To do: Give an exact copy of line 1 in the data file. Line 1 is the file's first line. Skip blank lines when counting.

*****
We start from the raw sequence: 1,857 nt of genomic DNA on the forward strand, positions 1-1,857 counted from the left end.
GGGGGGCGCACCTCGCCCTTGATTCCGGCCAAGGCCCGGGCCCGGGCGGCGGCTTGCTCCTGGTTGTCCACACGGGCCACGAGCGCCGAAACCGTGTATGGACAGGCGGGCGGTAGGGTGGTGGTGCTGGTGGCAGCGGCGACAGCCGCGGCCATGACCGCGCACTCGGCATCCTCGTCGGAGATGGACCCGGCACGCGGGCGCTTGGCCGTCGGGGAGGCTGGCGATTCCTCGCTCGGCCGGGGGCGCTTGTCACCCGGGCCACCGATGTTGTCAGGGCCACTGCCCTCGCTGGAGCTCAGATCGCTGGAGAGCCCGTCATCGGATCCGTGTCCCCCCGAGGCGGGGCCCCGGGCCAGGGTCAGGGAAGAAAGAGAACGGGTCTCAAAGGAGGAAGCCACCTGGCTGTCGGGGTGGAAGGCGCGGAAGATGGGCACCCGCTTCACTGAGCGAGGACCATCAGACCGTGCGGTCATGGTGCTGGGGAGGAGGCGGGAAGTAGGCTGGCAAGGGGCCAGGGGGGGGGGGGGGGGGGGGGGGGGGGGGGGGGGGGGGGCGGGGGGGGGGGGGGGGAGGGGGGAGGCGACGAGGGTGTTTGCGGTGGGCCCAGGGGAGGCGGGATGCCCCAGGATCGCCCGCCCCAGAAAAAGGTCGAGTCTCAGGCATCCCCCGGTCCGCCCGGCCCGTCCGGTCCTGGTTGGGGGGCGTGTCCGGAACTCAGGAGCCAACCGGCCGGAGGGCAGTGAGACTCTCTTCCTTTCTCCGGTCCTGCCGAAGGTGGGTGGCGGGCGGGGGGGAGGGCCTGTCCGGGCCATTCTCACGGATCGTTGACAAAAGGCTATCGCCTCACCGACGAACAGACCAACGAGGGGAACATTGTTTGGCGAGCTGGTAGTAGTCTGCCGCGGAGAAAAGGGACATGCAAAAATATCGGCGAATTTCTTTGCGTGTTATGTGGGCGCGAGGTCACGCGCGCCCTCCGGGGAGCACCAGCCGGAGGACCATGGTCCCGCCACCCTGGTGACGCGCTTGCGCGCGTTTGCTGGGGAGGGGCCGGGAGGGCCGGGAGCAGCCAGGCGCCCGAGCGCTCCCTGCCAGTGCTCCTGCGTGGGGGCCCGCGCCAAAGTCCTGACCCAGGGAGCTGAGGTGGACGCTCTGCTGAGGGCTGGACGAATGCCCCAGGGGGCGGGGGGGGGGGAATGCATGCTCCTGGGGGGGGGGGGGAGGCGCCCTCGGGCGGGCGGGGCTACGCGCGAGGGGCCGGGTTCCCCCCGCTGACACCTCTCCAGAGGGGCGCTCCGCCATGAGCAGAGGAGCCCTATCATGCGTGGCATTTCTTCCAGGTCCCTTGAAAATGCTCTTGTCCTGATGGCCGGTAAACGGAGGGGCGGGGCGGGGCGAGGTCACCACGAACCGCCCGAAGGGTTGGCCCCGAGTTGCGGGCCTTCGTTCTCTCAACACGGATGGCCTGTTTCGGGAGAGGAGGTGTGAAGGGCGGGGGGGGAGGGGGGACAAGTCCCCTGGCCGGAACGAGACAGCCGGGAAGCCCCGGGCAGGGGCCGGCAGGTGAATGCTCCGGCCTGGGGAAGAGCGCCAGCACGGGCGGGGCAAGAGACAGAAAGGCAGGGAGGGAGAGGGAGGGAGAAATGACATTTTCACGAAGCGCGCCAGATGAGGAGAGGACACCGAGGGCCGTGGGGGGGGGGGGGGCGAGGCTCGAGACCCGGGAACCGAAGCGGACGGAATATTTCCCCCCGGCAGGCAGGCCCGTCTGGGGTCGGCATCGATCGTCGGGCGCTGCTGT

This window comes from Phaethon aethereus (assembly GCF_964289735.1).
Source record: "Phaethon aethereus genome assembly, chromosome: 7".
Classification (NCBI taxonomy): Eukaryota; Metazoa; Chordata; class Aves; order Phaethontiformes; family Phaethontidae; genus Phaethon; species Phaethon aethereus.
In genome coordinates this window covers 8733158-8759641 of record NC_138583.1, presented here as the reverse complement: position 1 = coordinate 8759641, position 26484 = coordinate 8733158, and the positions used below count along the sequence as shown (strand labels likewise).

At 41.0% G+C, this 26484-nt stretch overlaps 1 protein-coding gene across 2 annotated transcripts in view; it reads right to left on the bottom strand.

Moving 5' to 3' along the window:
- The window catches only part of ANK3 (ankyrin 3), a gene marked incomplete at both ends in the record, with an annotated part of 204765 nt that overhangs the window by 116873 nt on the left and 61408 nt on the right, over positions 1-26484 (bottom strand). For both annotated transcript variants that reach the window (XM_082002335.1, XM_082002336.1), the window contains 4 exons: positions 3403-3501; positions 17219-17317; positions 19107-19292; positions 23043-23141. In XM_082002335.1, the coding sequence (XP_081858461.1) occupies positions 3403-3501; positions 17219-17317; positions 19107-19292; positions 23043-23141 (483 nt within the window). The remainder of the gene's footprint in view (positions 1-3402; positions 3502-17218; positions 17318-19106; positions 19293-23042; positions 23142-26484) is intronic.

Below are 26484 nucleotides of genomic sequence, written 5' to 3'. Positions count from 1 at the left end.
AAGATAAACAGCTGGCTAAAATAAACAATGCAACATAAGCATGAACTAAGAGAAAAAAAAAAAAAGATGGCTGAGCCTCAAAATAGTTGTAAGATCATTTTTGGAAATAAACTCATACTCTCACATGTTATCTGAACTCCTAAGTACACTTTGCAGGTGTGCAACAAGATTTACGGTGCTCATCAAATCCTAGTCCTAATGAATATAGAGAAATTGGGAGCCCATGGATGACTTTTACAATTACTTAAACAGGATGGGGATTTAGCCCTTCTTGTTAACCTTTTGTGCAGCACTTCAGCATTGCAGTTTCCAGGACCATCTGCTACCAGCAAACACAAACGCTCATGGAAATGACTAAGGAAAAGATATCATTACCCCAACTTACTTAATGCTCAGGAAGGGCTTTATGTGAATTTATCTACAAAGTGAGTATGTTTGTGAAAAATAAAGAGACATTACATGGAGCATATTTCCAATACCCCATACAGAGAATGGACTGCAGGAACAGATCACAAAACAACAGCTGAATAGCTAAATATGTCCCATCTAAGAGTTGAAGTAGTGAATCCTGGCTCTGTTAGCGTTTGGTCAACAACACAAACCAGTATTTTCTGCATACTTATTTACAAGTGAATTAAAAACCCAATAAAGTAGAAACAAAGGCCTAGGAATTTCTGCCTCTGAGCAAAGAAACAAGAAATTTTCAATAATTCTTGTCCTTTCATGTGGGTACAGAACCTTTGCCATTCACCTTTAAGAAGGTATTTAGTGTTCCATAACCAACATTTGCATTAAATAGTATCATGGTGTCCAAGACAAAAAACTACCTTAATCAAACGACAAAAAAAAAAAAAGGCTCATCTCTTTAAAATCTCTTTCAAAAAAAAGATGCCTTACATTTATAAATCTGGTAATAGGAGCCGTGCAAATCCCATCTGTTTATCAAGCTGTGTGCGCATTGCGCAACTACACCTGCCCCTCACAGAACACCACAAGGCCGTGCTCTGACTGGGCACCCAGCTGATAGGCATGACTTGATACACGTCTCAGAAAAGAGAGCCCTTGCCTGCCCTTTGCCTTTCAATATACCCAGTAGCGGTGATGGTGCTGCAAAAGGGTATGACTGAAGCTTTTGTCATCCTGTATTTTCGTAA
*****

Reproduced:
We start from the raw sequence: 1,857 nt of genomic DNA on the forward strand, positions 1-1,857 counted from the left end.